Diagnosis, Treatment and Prognosis
A woman usually consults a doctor for unusual vaginal or uterine bleeding. History, physical examination and laboratory examinations are done, including transvaginal ultrasound and hysterosonography which produce images from sound waves introduced in the uterus.
Hysteroscopy is a useful procedure, and it involves inserting a scope to the uterus, providing direct visualization of the tumors. A sample specimen may then be taken by getting a small sample or biopsy, or curettage may be done, where areas of the uterine wall are scraped by a long instrument. This tissue sample is then sent to the laboratory for analysis. Whether a polyp is benign or malignant, the type of cells present can then be determined.
Other tests are done to evaluate the extent of the malignancy, especially if the tumor is large and the patient has other symptoms like weight loss, abdominal pain, and general body symptoms. CT scan, MRI, blood tests and other imaging tests may be done to inspect for spread of the cancer cells and assess the stage of the disease.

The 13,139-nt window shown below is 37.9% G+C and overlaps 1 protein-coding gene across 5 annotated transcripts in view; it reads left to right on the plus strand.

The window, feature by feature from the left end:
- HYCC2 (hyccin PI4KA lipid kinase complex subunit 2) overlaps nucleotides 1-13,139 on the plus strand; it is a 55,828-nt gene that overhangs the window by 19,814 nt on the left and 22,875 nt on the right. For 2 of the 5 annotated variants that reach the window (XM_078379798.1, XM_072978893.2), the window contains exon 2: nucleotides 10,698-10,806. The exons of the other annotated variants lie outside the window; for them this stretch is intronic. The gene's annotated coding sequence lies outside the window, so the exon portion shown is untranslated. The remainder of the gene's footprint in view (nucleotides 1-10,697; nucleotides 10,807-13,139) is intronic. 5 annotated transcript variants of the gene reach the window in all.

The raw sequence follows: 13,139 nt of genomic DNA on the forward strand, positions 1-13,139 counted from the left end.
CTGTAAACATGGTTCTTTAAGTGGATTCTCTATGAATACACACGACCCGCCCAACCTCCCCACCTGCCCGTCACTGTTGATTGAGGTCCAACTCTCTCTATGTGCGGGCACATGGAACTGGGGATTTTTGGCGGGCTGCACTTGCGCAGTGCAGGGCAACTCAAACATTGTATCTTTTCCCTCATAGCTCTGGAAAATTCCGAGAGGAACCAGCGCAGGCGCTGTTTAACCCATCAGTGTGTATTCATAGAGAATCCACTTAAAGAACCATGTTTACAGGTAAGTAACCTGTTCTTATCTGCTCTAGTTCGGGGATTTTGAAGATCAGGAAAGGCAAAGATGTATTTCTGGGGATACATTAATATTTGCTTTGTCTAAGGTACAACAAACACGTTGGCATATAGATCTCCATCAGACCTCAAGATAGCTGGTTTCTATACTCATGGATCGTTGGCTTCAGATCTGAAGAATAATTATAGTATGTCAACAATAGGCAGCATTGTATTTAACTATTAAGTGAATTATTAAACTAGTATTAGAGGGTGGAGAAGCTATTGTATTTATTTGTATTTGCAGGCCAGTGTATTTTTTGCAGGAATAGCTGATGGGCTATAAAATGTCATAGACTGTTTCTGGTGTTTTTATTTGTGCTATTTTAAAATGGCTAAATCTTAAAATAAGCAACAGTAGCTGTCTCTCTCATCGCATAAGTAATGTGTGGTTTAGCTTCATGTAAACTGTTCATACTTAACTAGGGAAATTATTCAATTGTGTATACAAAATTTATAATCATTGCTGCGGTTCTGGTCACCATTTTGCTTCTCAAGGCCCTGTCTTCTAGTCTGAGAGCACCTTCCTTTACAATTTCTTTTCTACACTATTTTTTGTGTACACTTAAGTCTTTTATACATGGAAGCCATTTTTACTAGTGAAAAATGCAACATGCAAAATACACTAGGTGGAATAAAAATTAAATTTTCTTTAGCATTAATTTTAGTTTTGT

The treatment of endometrial cancer involves surgical removal of the uterus and the cervix, or a hysterectomy. It may be done with an incision through the abdomen, in which case it is called a Total Abdominal Hysterectomy, or trans-vaginally, which is called a vaginal hysterectomy. The ovaries and fallopian tubes may also be removed, which is termed bilateral salpingo-oophorectomy. The reason for this rather radical surgery is that the growth of the tumors is controlled by the hormones produced in these organs and incidence of recurrence may be high.
If surrounding lymph nodes are affected, they may also be removed surgically. Other modes of treatment for uterine cancer that has spread to distant parts of the body are radiotherapy, chemotherapy and hormone therapy.
The 5-year survival rate for malignant uterine polyps is high especially for those diagnosed in the early stages. Since these tumors are easily detected and diagnosed, early consultation for any abnormal vaginal bleeding and infertility is recommended. Prevention is not totally guaranteed, but one can improve on lifestyle factors like diet, exercise and avoiding tobacco and alcohol to decrease risks for cancers in general. People who have risk factors like personal and family history of other premalignant and malignant conditions may also profit from screening tests done at the age of 40-50, when these tumors are most commonly found.